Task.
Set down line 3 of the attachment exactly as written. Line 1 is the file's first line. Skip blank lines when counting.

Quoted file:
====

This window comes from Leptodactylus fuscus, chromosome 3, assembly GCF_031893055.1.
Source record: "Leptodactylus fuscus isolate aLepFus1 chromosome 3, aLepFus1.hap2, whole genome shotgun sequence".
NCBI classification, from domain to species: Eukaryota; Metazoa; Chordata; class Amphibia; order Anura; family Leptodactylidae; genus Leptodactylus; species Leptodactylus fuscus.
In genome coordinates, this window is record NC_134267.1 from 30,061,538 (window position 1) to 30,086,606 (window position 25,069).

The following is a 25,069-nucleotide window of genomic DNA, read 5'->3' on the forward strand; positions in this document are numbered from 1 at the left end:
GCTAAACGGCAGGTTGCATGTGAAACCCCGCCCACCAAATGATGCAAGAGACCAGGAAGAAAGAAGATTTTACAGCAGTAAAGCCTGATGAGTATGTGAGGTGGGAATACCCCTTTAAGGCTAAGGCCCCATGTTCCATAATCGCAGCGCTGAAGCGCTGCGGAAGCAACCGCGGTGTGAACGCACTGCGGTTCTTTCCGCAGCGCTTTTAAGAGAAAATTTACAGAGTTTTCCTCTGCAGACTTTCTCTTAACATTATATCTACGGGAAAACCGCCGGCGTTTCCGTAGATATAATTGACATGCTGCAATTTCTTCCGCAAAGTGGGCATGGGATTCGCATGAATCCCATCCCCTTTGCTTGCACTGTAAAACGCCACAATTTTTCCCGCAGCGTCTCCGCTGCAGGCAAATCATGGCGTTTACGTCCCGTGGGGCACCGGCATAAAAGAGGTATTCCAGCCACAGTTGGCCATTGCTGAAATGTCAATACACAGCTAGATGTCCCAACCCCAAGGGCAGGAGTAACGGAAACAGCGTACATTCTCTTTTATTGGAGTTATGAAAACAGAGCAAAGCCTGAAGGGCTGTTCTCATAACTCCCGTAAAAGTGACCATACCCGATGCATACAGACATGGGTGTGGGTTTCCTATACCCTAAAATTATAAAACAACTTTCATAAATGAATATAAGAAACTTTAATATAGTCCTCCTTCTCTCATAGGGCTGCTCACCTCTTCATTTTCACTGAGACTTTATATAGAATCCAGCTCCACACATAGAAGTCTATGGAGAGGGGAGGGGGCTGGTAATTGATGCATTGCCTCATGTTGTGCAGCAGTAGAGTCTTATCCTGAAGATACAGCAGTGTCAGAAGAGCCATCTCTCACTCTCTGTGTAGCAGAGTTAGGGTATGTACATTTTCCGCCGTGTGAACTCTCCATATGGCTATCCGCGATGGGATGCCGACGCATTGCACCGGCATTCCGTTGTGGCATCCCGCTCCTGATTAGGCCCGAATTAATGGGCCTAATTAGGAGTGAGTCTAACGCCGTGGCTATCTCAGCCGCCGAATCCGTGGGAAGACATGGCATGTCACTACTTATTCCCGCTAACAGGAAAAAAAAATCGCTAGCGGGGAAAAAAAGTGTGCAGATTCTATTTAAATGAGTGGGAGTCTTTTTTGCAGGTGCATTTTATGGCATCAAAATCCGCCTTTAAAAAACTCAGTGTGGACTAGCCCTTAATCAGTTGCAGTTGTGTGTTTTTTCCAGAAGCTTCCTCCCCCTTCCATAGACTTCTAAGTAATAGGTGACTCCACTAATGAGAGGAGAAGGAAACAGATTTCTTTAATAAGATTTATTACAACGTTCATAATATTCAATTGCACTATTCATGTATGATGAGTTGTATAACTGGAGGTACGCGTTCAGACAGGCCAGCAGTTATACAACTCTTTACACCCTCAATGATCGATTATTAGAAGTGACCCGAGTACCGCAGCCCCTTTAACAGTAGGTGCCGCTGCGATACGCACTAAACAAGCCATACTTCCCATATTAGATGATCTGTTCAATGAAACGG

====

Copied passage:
NCBI classification, from domain to species: Eukaryota; Metazoa; Chordata; class Amphibia; order Anura; family Leptodactylidae; genus Leptodactylus; species Leptodactylus fuscus.